One thing I was careful to do was not just jump right back into where I previously was on my training plan. I did Belfast Marathon right around the point on the ultra training plan I’m using where there was a marathon scheduled, so ideally I should have been just carrying on from there. As it is I’m considerably behind that particular plan but I’m still going to just increase my mileage gradually so as to (hopefully) avoid any further injuries. I will be increasing it slightly less gradually than indicated in the plan though as I do need to catch up eventually. Between running and cycling I hope to be able to manage mileage, fatigue, rest, recovery etc. Lucho (the “Ultrarunner” on Endurance Planet’s Ask the Ultrarunner) is a big advocate of biking on days before or after long runs so as to get your long runs in on tired legs but without the impact and wear you’d experience if you were doubling up on your long runs, so this forms a large part of my plans.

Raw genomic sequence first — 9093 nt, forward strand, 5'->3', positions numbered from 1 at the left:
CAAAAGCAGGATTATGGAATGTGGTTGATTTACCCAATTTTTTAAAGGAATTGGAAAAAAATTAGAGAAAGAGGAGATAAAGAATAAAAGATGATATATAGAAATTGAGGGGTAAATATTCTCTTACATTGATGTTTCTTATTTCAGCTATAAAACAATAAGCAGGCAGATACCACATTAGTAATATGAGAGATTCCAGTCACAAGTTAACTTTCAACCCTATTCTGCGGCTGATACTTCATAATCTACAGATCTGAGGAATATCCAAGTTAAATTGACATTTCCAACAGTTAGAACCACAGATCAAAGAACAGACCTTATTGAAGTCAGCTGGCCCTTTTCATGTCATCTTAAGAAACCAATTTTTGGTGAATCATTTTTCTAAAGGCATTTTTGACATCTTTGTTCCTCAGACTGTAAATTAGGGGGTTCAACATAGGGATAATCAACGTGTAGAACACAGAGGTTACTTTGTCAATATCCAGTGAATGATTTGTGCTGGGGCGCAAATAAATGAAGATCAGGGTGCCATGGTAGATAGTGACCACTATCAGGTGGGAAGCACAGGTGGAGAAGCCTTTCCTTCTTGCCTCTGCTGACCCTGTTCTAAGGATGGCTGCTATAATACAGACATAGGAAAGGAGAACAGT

This morning’s scheduled run was a very easy 16km, and so as to ensure a steady, easy pace throughout I stuck to the road rather than doing laps of the woods. It was a really bright and sunny morning, unexpectedly so considering how miserable the weather yesterday was, so it was an ideal opportunity to try my new scalp saver. I’ve never been a big hat wearer during the summer but considering the paucity of cover on my pate I thought it might be sensible to get something to go over it, particularly with the amount of hours I’m going to be spending running in the glorious Irish sunshine. With my run scheduled to take me just over an hour and a half I picked a podcast to suit (Urijah Faber on the Joe Rogan Experience), grabbed my Clip, Garmin, hat and water bottle and headed out the door.